Some Things UU's Have Learned.

Unitarian Universalists have been in school about race and racism for quite a while, now. As we have confronted what seems like the unbearable whiteness of our being, we have learned some things that I think are useful to apply to the Clinton/Sanders divide. We have direct experience with the questions and controversies at the heart of the most vexing issue in the 2016 Democratic nomination fight: how to unite people of color, especially African Americans who are the most loyal Democratic voters, with white liberals and progressives, both female and male, into a winning electoral coalition.

1. Marching with Martin Luther King, Jr. is not a verification of one's anti-racism. Unitarian Universalism could not believe that after Selma and the death of James Reeb, that anyone would not immediately see our steadfast commitment to racial equity, or would experience racism in our churches and congregations.

2. Racism is not a secondary issue which will get solved along the way of dealing with other issues. Racism in UULand was not going to go away because we energized our music programs, or started saying "amen" when we liked what the preacher said. Racism does not go away in congregations that have more working class white people in them. Racism must be confronted directly.

3. You confront racism in part by amplifying the voices of people of color. You respect what they say in that you listen carefully and openly. You build relationships. You building new circles of leadership. White people do not know best how to fight racism.

4. It doesn't matter what the preacher says if the people in the pews enact the same hierarchies in their social interactions. The number one way that white people assert dominance in social interaction is by assuming that they already know what people of color want, and why they want it.

5. When people of color avoid a white-led organization, the problem is with the white-led organization, not with the people of color. How long did white UU's explain away the whiteness of our congregations by saying that African Americans were "too emotional" for our kind of worship?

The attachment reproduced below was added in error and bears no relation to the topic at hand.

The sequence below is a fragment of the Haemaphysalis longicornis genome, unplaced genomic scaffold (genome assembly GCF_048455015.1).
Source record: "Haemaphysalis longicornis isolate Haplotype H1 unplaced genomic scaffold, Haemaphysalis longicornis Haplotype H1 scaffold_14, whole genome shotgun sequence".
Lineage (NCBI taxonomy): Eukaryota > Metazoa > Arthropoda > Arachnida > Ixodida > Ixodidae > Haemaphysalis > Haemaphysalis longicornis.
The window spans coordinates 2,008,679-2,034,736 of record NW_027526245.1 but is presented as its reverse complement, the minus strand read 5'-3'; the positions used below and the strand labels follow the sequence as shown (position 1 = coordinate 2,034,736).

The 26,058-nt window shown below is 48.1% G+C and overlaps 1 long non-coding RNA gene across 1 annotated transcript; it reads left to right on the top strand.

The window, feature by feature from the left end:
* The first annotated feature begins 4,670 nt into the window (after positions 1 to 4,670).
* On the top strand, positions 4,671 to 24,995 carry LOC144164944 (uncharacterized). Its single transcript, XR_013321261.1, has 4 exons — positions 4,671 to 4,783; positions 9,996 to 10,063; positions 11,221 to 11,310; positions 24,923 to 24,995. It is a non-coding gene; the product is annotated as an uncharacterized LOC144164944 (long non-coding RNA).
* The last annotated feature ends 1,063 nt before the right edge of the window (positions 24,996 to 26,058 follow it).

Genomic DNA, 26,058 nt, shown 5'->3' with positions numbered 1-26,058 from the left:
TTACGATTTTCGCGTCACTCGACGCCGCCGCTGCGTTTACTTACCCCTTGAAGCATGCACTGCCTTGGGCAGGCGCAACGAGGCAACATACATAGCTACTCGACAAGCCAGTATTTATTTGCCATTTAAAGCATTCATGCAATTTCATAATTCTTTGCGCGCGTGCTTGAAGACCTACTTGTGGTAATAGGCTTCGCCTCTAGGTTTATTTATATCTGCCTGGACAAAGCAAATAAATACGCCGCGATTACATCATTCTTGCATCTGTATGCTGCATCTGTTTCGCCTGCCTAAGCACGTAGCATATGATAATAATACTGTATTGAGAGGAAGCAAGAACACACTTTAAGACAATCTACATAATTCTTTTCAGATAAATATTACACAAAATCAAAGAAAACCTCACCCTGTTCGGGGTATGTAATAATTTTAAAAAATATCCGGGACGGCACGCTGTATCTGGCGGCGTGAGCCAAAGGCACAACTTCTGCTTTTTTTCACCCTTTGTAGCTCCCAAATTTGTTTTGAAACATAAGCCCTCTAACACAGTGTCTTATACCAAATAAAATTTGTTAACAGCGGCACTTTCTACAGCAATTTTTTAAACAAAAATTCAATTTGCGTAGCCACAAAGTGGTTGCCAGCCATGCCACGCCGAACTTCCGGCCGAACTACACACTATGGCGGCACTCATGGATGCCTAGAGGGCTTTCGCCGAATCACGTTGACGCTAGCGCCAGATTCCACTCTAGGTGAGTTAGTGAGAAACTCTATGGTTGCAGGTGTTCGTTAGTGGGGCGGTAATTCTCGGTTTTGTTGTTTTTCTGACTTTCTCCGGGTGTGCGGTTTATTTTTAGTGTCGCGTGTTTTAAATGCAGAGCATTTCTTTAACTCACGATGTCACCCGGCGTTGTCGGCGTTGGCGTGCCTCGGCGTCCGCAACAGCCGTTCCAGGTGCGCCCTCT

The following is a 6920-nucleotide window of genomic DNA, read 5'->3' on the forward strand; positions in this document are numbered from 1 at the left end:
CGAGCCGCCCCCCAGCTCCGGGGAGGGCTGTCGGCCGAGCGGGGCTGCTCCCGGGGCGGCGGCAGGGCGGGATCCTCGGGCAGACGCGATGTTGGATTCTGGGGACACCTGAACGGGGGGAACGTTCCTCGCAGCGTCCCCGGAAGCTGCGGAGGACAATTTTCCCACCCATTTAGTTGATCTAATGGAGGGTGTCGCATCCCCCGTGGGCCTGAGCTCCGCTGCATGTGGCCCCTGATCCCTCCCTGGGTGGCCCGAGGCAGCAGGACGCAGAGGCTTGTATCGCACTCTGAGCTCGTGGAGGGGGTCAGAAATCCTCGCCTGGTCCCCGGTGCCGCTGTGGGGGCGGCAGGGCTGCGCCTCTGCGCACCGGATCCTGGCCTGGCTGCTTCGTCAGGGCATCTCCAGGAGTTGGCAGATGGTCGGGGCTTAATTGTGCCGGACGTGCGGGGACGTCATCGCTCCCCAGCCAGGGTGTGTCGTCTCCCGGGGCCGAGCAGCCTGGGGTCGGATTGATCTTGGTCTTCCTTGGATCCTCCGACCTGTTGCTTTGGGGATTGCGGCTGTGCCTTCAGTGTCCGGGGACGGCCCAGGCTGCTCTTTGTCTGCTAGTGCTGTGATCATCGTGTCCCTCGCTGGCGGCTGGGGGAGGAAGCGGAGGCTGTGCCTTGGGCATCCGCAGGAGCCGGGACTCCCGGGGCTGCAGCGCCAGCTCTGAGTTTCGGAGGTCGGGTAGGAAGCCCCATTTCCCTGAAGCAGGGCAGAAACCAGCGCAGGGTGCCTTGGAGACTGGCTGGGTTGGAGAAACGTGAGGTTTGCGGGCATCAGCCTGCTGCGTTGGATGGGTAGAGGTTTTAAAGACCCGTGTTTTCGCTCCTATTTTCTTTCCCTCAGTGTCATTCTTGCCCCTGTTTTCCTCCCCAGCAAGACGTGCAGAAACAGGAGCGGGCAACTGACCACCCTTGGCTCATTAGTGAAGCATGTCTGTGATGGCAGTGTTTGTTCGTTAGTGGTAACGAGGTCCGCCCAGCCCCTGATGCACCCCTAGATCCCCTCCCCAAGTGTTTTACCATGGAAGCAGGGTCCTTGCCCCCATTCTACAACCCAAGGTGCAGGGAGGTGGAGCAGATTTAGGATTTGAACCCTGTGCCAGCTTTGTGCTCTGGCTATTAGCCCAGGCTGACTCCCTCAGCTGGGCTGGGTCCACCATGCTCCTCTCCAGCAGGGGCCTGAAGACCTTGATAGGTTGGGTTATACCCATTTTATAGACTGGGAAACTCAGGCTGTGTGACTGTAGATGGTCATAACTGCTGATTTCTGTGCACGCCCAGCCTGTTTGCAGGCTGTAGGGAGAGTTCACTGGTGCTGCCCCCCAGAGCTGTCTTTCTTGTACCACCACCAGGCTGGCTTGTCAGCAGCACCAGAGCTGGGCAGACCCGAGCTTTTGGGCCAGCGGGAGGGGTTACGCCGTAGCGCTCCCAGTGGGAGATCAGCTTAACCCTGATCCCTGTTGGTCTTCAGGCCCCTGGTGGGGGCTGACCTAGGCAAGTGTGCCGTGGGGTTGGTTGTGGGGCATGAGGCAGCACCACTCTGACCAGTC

1. This is such an important issue. I feel like the movement is paralyzed by the issue because the institutional response consists of a limited deck of options; the institution can't really change anything, and yet we look to the institution for leadership.

    I see the following cycle from the institutional perspective. We acknowledge the problem, its taken seriously, the topic gets energy, we collect resources, speakers, training sessions and meetings, we form task forces, reports and recommendations are written which say the same thing, everyone agrees that its important, a climax is hit where its clear that there are next steps to be taken, there some ideas but maybe we don't have all the details yet, and things pause until the cycle begins anew.

    Its probably that 'pause' point where the real barrier is, where no specific next step is taken because its not clear who is supposed to do what next, and our internal barriers of discomfort get hit. The institution can only go so far. How do we name that chasm that occurs when the latest set of recommendations are approved and nothing happens after that?

    I truly don't know what to do. I've been in church leadership for some time and I'm just as lost as everyone else. You see it, you taste it, you feel it, but you can't touch it.


  2. Anonymous2:06 PM

    You should have some Nashville black churches about. Next time you do a minister search, let one of them host the secret minister candidate sermon. Return the favor as possible.

  3. Vaughn Keller7:25 PM

    It is the silence of UU churches that is appalling and always has been. The hand wringing is absurd. We now have a new "excuse" for inaction -- we must be allies, we must follow the lead of those who we don't interact with. You don't need to "interact" to recognize the impact of the criminal justice on people of color. If justice is made central in all areas, there is no absence of issues ripe for action, even unilateral action.

  4. Angie Swanger7:18 AM

    So often we sit in silence due to the fear of not knowing what to do. We need to take the uncomfortable step, for some of us, of putting ourselves in the position of meeting and interacting with people of color. And since we rarely can find such opportunities within the walls of most UU congregations, we must seek them outside. And be intentional. Being an anti-racist is so different then being a non racist. It requires action not just conversation.


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